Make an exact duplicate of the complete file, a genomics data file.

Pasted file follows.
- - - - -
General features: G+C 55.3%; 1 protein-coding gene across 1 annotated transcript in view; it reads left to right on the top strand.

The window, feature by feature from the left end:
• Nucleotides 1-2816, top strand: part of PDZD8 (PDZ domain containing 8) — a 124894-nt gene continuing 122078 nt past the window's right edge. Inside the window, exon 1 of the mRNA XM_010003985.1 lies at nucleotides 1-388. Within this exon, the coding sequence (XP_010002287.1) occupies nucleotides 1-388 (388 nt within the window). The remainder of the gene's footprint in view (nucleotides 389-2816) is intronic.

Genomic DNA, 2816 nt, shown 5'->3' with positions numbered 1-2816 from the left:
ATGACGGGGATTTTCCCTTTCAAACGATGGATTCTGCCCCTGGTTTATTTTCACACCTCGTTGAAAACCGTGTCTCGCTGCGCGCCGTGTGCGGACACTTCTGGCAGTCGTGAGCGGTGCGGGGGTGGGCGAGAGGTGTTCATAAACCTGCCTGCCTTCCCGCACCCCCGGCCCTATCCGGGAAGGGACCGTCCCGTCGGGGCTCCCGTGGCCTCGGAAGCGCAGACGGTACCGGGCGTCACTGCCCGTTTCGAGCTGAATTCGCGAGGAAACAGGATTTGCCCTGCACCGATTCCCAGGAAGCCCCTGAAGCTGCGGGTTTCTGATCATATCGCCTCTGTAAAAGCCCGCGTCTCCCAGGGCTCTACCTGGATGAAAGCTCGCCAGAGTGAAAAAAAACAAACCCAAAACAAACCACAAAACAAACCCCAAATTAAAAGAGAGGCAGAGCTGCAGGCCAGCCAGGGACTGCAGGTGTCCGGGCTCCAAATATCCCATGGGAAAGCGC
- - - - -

General features: G+C 55.3%; 1 protein-coding gene across 1 annotated transcript in view; it reads left to right on the top strand.

The window, feature by feature from the left end:
• Nucleotides 1-2816, top strand: part of PDZD8 (PDZ domain containing 8) — a 124894-nt gene continuing 122078 nt past the window's right edge. Inside the window, exon 1 of the mRNA XM_010003985.1 lies at nucleotides 1-388. Within this exon, the coding sequence (XP_010002287.1) occupies nucleotides 1-388 (388 nt within the window). The remainder of the gene's footprint in view (nucleotides 389-2816) is intronic.

Genomic DNA, 2816 nt, shown 5'->3' with positions numbered 1-2816 from the left:
ATGACGGGGATTTTCCCTTTCAAACGATGGATTCTGCCCCTGGTTTATTTTCACACCTCGTTGAAAACCGTGTCTCGCTGCGCGCCGTGTGCGGACACTTCTGGCAGTCGTGAGCGGTGCGGGGGTGGGCGAGAGGTGTTCATAAACCTGCCTGCCTTCCCGCACCCCCGGCCCTATCCGGGAAGGGACCGTCCCGTCGGGGCTCCCGTGGCCTCGGAAGCGCAGACGGTACCGGGCGTCACTGCCCGTTTCGAGCTGAATTCGCGAGGAAACAGGATTTGCCCTGCACCGATTCCCAGGAAGCCCCTGAAGCTGCGGGTTTCTGATCATATCGCCTCTGTAAAAGCCCGCGTCTCCCAGGGCTCTACCTGGATGAAAGCTCGCCAGAGTGAAAAAAAACAAACCCAAAACAAACCACAAAACAAACCCCAAATTAAAAGAGAGGCAGAGCTGCAGGCCAGCCAGGGACTGCAGGTGTCCGGGCTCCAAATATCCCATGGGAAAGCGC